House Passes Bush Administration Logging Plan

By J.A. SAVAGE Alternet
Friday May 23, 2003

Log federal forests in order to save them? That’s what the House voted to do Tuesday. Invoking the ghost of George Orwell, the Healthy Forests Restoration Act of 2003 encourages federal land managers to “conduct hazardous fuel reduction projects.” In a 256 to 170 tally, the House would allow what environmentalists say will lead to logging 190 million acres the Bush administration claims are “at risk” of forest fire. It also limits citizen participation and authorizes another $125 million in industry subsidies. The Senate plans to take it up in summer. 

“We call it the ‘Healthy-Stealthy’ Act,” explained Andrew George, National Forest Protection Alliance campaign coordinator. “It allows logging in the forest when logging is one of the single greatest causes of fires.” Environmentalists allege it hands prime forests, including ancient trees, to the timber industry and will lead to decimating precious public lands.  

Rep. Scott McInnis’ (R-CO) HR 1904 uses community protection as the act’s raison d’être — stopping fires from burning down homes and structures at the fringes of the forest. Instead of addressing the development/forest interface, the bill “does nothing” to protect communities, according to George. 

Pro-logging forces, like the American Land Rights Association, admit the bill will also allow the US Forest Service and Bureau of Land Management “discretionary authority to limit [environmental] analysis. . . meaning the agencies would not be required to analyze and describe a number of different alternatives to the preferred course.” The association adds in a letter, “This legislation is crucial for protecting our air, water and wildlife from insect infestations and catastrophic wildfires.”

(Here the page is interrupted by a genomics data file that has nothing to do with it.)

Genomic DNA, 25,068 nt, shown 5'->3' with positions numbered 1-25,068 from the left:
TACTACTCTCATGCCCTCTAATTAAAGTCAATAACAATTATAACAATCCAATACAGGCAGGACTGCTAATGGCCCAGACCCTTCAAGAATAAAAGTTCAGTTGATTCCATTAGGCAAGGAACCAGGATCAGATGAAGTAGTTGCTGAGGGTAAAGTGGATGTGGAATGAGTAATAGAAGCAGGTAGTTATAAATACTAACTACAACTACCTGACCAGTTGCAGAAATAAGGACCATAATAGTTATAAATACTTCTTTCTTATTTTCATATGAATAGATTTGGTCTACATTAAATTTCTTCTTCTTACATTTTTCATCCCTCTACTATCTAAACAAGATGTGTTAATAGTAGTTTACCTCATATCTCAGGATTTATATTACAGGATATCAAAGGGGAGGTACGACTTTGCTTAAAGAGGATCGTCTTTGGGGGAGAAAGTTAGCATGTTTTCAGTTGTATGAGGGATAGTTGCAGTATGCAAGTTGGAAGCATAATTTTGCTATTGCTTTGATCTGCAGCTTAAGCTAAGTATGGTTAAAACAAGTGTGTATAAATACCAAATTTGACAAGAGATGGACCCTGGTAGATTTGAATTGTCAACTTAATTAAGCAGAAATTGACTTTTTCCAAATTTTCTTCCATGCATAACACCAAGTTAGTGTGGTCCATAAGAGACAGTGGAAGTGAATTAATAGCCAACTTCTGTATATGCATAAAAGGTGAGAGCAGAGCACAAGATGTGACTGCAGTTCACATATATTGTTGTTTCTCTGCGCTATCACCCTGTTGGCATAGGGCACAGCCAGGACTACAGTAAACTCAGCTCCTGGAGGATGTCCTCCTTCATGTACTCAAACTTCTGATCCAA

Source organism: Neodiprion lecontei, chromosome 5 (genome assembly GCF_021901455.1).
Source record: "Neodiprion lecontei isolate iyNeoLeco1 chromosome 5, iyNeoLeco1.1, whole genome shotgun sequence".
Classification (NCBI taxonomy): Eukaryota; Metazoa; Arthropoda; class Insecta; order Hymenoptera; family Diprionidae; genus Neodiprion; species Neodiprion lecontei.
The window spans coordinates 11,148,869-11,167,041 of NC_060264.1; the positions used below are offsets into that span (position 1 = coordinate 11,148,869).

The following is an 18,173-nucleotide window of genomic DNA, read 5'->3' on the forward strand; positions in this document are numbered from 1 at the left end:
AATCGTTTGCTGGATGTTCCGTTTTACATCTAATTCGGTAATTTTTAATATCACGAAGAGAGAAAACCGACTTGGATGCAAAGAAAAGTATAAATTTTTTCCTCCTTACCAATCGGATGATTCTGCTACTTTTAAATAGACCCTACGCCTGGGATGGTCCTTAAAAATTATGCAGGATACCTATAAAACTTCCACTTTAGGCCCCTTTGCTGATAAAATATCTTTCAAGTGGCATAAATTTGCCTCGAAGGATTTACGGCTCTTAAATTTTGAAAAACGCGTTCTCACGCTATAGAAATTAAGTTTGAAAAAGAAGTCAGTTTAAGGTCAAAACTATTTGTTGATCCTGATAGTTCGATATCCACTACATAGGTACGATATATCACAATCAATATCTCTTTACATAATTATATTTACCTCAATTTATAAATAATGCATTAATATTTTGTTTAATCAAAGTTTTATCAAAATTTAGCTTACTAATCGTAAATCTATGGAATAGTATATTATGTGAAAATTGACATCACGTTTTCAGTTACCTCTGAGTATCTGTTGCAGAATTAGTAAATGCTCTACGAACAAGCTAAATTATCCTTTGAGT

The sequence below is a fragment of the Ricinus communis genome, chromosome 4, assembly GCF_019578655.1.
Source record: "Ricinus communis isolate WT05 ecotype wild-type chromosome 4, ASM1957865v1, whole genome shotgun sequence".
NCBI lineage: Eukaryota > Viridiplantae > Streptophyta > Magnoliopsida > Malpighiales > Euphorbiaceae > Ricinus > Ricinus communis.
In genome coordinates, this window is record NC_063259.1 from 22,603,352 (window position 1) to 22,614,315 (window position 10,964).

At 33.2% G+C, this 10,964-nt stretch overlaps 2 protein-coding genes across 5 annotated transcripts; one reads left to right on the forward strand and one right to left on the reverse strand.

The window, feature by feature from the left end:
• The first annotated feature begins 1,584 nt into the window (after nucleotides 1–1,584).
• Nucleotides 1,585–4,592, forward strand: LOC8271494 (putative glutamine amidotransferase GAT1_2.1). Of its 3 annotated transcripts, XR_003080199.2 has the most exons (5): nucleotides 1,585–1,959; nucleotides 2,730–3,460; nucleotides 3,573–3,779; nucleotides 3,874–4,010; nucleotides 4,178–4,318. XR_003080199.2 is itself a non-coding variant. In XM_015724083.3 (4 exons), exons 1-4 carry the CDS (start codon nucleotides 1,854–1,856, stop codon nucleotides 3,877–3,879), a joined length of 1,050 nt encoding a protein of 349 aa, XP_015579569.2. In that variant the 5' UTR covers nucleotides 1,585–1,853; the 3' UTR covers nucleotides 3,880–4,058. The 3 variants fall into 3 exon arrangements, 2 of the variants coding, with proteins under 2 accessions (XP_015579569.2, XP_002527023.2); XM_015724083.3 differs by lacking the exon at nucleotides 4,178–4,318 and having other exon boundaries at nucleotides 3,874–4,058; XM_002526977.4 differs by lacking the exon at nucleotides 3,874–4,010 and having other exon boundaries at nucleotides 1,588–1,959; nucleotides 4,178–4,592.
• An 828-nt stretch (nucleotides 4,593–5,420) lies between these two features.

The Society of American Foresters, agrees, pointing to “80 years of the accumulation of fuels-dead vegetation and overly dense stands of trees” leading to an “all-time high” potential for fires. 

The “stealthy” part of the act comes from supporters like these who greenwash their intent, say environmentalists. “The greenwashing starts in the bill’s title,” said Matthew Koehler, Native Forest Network campaign coordinator. He said the proposed legislation would implement the Bush administration’s “Healthy Forest Initiative” launched last summer — following the 2000 wildland fire season — using the “guise of protecting communities while severely curtailing citizen participation.” 

Behind the administration’s urgency is its public complaint that environmentalists delay logging plans.  

In a federal report out May 14, environmentalists were apprised that if delaying logging is their strategy, they are lousy at it. Of the “fuel reduction” plans that environmentalists appealed in the last two years, two-thirds were approved as planned and only 10 percent were reversed. But in so reporting, the investigative arm of Congress, the General Accounting Office (GAO), also noted that if environmentalists’ delay tactics are the reason for stripping out public input in the Healthy Forests Act, then that too is a canard. 

Koehler said the GAO report put the lie to the Bush administration’s claim of “analysis paralysis” in invoking the necessity of the Healthy Forests Act. 

“If the act passes, it would be considered implementation of the administration’s plan,” said Koehler, who characterized the bill as one of several that are “payback” to campaign contributors. According to the Center for Responsive Politics, the timber industry contributed $4.6 million to politicians last year — a vast majority of which went to Republicans. 

“The Bush administration has been good at greenwashing — good at using people’s fear of fire to limit opposition,” said Koehler. “It has also sold the American public a false bill of ‘analysis paralysis.’ That’s the level they’ll go to to ensure we will see more logging on public forests.”